The shape below is often called a ‘dagger’ or ‘drop’. Like the rounds, the desired shape will be separated from the scraps through the tumbling process. In this case, these beads had a mix of red and black rods to creat the color you see, and the mix means that each bead is unique.
Here is another example of round beads once they have been separated from the scraps. These beads had several different colored rods combined to create the mix you see here.
At this point, all beads go through the tumbling process to remove the scraps.
The remains of the scraps can be reused again and again, and fed back into the kiln to melt into new beads (above). The tumbler is shown below. Tumbling involved a mix of water and sand (or other grit) to break apart and separate the scraps, as well as smooth the rough edges from the beads.
At this point, the beads will be washed, sorted, dried, and packaged for distribution if the design is a pressed bead. If however the bead is meant to be faceted and firepolished, the beads are prepared for the next phase in the cutting and faceteing machines. To see how table cut beads are made, visit The Potomac Bead Company’s Table-Cut Bead Page.
The photo above shows a room full of cutting (faceting) machines. Each machine is manned by one worker, who loads a tray of round pressed beads (below)
The tray (above) is loaded from a trough of pressed round beads (below). Generally each worker is working with several faceted trays at a time.
As the worker is loading a new tray with beads, the faceting machine (below on the right) is cutting all of the beads down to the programed size using a series of spinning wheels with a rough finish (like sandpaper).
Water is also applied to the wheels, both to make them last longer and to cut down on the dust.
When the faceting phase is finished, the beads from the tray are dumped into this trough, and the empty tray is filled again with new round beads as the process repeats itself.
Once the beads are faceted, they washed, then hand strung onto small metal rods as seen above to dry and prepare for firepolishing. Prior to the firepolishing, the facets are very sharp and pronounced, however, the beads have a slightly matted look.
Now the trays of faceted beads are placed onto a conveyer belt, which will carry the trays through a large kiln (about 20 feet long). The beads take about 5 minutes to travel through the kiln, the temperature of which is about 1000 degrees farenheit.
Above, at the opposite end of the kiln, the a gloved worker removes the rods of beads from the trays, and places them in a bucket to cool.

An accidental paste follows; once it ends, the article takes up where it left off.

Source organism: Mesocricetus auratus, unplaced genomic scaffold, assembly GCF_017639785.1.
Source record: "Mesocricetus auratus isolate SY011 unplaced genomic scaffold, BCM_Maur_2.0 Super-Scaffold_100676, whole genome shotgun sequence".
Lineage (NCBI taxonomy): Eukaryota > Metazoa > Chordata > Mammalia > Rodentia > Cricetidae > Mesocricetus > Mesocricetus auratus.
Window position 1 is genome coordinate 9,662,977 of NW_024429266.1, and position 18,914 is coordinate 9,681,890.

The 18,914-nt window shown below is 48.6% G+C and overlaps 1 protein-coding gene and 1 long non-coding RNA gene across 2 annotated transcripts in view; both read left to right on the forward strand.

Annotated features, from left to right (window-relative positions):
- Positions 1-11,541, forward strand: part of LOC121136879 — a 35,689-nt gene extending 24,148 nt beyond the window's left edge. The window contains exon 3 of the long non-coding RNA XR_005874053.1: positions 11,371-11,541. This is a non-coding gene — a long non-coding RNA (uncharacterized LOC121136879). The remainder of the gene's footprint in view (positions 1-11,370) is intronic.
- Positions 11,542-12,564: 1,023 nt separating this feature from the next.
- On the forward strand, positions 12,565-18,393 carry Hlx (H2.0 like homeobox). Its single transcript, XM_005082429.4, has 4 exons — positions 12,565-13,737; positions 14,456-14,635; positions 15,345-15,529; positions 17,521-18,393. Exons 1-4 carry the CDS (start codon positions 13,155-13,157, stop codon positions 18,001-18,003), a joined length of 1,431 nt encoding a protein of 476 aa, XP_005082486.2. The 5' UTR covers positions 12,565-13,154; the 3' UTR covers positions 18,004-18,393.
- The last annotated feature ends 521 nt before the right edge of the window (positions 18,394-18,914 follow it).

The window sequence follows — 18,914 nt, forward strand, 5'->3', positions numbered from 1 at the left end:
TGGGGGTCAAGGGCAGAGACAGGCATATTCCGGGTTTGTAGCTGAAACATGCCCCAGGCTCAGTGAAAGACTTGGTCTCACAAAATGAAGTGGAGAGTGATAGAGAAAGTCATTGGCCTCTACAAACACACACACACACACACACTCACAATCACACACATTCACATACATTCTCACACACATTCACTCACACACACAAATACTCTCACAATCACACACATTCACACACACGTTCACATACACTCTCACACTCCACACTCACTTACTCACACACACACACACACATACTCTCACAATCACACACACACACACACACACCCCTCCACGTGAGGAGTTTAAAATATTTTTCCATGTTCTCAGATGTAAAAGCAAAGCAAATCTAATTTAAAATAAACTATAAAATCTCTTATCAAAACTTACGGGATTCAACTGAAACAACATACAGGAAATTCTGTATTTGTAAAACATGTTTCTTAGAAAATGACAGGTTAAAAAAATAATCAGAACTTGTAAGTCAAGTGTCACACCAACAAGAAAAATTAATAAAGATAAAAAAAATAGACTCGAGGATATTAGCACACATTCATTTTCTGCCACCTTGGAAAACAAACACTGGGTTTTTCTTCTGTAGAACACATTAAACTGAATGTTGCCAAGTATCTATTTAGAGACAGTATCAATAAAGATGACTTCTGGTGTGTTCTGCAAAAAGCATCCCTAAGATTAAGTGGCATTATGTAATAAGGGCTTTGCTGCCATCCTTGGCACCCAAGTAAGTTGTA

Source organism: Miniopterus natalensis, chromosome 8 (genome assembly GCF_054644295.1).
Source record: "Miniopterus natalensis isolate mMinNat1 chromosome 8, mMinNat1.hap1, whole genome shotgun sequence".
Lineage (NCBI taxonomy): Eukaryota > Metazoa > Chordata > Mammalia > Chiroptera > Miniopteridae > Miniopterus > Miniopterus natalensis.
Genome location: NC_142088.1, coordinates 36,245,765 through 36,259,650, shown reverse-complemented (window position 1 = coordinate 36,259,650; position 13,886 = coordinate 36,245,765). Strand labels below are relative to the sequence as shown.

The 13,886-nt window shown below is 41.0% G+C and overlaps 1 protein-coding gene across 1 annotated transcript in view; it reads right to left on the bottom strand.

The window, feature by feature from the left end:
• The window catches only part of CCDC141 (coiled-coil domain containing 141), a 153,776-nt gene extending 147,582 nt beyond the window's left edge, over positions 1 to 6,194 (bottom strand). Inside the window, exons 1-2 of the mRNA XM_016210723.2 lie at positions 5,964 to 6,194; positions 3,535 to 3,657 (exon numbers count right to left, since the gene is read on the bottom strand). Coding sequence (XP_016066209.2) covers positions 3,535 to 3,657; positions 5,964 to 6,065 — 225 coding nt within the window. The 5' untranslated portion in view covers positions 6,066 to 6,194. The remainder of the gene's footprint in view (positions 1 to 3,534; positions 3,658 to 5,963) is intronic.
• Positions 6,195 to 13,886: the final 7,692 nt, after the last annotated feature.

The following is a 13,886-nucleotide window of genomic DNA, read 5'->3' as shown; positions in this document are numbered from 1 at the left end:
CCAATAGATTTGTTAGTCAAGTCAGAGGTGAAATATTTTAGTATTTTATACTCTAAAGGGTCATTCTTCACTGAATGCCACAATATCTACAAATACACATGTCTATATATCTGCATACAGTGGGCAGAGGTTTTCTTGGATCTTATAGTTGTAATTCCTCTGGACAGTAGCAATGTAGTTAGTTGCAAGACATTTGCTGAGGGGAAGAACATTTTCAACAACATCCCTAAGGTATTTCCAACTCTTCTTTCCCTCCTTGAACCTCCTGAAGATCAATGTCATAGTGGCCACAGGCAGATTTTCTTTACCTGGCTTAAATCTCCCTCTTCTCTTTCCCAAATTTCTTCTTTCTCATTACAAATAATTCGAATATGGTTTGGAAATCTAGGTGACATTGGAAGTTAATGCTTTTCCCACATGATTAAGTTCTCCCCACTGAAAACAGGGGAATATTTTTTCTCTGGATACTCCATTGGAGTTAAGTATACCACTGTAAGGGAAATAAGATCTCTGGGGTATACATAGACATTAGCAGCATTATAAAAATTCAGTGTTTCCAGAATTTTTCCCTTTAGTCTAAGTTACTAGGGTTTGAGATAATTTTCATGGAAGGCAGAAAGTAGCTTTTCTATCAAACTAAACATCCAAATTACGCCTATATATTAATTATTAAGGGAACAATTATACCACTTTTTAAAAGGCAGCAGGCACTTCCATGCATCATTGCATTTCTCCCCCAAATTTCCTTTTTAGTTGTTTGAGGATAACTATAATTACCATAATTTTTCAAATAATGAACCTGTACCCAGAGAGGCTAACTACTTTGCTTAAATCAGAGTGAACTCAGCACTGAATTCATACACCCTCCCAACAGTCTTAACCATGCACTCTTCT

Once cooled, the beads are removed from the rods, washed, and either packaged or hand-strung according to the customer’s instructions. The fire-polishing process has given the beads a bright, glossy, shiny finish that beaders love.
There are litterally thousands of color and finish options for any shape and style of Czech beads. In addition to the endless color options, most factories can produce hundreds of different shapes, from pressed, to fire-polished, to table-cut. Some favorites include rounds, faceted rounds, faceted ovals, pressed leaves, daggers, nuggets, faceted rondelles, flowers, cubes, discs, squares, diamonds, and more.
For more information on table cut beads, see the Czech Glass Table Cut Information Page
For more information on classic firepolishing techniques, see the Classic Czech Firepolishing Page
I love beautiful beads, but what I love even more are beads that are both beautiful and cultural. A couple of years ago I found an example of a Hindu rosary with Rudraksha beads at the Smithsonian Institution in Washington, D.C. As a student of art and religion at the time, I began researching the history of the Rudraksha. The Rudraksha bead is a natural seed from the Rudraksha tree that grows in Nepal. Hindu monks have worn these beads for centuries and put faith in the bead’s mystical powers. While some claims in favor of the beads’ powers are hard to swallow, the medical community is still on the fence when it comes to their healing properties. For the non-Hindu (like myself) a fascination with Rudraksha is born out of a curiosity and respect for other cultures. Although it is just a bead, for me it was a catalyst towards learning more about the Hindu religion and developing a greater understanding of Eastern cultures. So, for a little bead, it can have quite an impact!
Someone interested in buying these beads should become familiar with the mukhi system of measuring in the bead’s properties. The Rudraksha is a very wrinkly seed, similar to a peach pit, with many sections, like slices of an orange, called mukhi. Generally, the greater the number of mukhi, the more valuable the bead. One can find various charts that outline the specific properties of each mukhi.